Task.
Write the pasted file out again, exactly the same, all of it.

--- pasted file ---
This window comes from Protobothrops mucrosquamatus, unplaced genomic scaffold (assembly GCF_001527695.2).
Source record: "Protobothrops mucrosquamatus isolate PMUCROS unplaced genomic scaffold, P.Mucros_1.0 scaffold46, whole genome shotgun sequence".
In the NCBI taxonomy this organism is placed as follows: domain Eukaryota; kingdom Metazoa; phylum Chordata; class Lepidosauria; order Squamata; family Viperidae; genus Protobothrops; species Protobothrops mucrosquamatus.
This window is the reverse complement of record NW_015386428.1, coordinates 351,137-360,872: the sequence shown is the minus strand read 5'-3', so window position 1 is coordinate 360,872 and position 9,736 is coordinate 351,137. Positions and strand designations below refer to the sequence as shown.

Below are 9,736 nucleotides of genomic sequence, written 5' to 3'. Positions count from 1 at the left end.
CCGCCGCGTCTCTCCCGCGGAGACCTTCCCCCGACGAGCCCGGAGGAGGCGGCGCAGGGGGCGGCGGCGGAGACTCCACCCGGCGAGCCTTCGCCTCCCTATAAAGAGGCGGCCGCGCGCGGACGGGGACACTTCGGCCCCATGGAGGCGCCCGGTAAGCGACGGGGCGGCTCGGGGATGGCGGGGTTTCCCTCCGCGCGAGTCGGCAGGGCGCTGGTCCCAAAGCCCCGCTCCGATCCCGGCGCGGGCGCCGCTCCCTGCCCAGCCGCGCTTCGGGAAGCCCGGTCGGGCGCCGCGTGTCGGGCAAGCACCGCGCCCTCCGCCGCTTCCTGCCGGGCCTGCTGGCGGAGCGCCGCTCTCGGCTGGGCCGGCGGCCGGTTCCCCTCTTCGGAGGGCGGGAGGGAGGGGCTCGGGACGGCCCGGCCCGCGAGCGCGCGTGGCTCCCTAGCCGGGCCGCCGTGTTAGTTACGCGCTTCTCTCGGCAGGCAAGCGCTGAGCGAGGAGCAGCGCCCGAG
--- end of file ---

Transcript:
This window comes from Protobothrops mucrosquamatus, unplaced genomic scaffold (assembly GCF_001527695.2).
Source record: "Protobothrops mucrosquamatus isolate PMUCROS unplaced genomic scaffold, P.Mucros_1.0 scaffold46, whole genome shotgun sequence".
In the NCBI taxonomy this organism is placed as follows: domain Eukaryota; kingdom Metazoa; phylum Chordata; class Lepidosauria; order Squamata; family Viperidae; genus Protobothrops; species Protobothrops mucrosquamatus.
This window is the reverse complement of record NW_015386428.1, coordinates 351,137-360,872: the sequence shown is the minus strand read 5'-3', so window position 1 is coordinate 360,872 and position 9,736 is coordinate 351,137. Positions and strand designations below refer to the sequence as shown.

Below are 9,736 nucleotides of genomic sequence, written 5' to 3'. Positions count from 1 at the left end.
CCGCCGCGTCTCTCCCGCGGAGACCTTCCCCCGACGAGCCCGGAGGAGGCGGCGCAGGGGGCGGCGGCGGAGACTCCACCCGGCGAGCCTTCGCCTCCCTATAAAGAGGCGGCCGCGCGCGGACGGGGACACTTCGGCCCCATGGAGGCGCCCGGTAAGCGACGGGGCGGCTCGGGGATGGCGGGGTTTCCCTCCGCGCGAGTCGGCAGGGCGCTGGTCCCAAAGCCCCGCTCCGATCCCGGCGCGGGCGCCGCTCCCTGCCCAGCCGCGCTTCGGGAAGCCCGGTCGGGCGCCGCGTGTCGGGCAAGCACCGCGCCCTCCGCCGCTTCCTGCCGGGCCTGCTGGCGGAGCGCCGCTCTCGGCTGGGCCGGCGGCCGGTTCCCCTCTTCGGAGGGCGGGAGGGAGGGGCTCGGGACGGCCCGGCCCGCGAGCGCGCGTGGCTCCCTAGCCGGGCCGCCGTGTTAGTTACGCGCTTCTCTCGGCAGGCAAGCGCTGAGCGAGGAGCAGCGCCCGAG